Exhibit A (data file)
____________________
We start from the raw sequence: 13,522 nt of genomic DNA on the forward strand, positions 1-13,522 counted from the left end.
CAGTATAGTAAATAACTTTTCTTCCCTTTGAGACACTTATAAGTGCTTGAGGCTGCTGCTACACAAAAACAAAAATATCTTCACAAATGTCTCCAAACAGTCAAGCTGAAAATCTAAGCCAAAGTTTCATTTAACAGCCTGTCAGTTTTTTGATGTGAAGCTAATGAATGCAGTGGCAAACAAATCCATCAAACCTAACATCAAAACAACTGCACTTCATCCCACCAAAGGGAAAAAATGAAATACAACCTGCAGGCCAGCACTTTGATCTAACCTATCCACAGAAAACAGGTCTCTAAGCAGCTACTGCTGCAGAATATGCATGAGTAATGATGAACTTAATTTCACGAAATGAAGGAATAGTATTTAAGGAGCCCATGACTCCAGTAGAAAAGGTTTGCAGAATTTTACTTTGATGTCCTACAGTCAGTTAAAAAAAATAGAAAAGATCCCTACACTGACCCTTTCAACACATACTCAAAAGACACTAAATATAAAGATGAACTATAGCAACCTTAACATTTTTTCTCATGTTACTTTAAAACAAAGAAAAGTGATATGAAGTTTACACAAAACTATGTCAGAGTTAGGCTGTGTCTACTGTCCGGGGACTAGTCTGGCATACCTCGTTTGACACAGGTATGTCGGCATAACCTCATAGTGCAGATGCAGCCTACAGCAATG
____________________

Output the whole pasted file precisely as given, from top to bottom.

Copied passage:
We start from the raw sequence: 13,522 nt of genomic DNA on the forward strand, positions 1-13,522 counted from the left end.
CAGTATAGTAAATAACTTTTCTTCCCTTTGAGACACTTATAAGTGCTTGAGGCTGCTGCTACACAAAAACAAAAATATCTTCACAAATGTCTCCAAACAGTCAAGCTGAAAATCTAAGCCAAAGTTTCATTTAACAGCCTGTCAGTTTTTTGATGTGAAGCTAATGAATGCAGTGGCAAACAAATCCATCAAACCTAACATCAAAACAACTGCACTTCATCCCACCAAAGGGAAAAAATGAAATACAACCTGCAGGCCAGCACTTTGATCTAACCTATCCACAGAAAACAGGTCTCTAAGCAGCTACTGCTGCAGAATATGCATGAGTAATGATGAACTTAATTTCACGAAATGAAGGAATAGTATTTAAGGAGCCCATGACTCCAGTAGAAAAGGTTTGCAGAATTTTACTTTGATGTCCTACAGTCAGTTAAAAAAAATAGAAAAGATCCCTACACTGACCCTTTCAACACATACTCAAAAGACACTAAATATAAAGATGAACTATAGCAACCTTAACATTTTTTCTCATGTTACTTTAAAACAAAGAAAAGTGATATGAAGTTTACACAAAACTATGTCAGAGTTAGGCTGTGTCTACTGTCCGGGGACTAGTCTGGCATACCTCGTTTGACACAGGTATGTCGGCATAACCTCATAGTGCAGATGCAGCCTACAGCAATG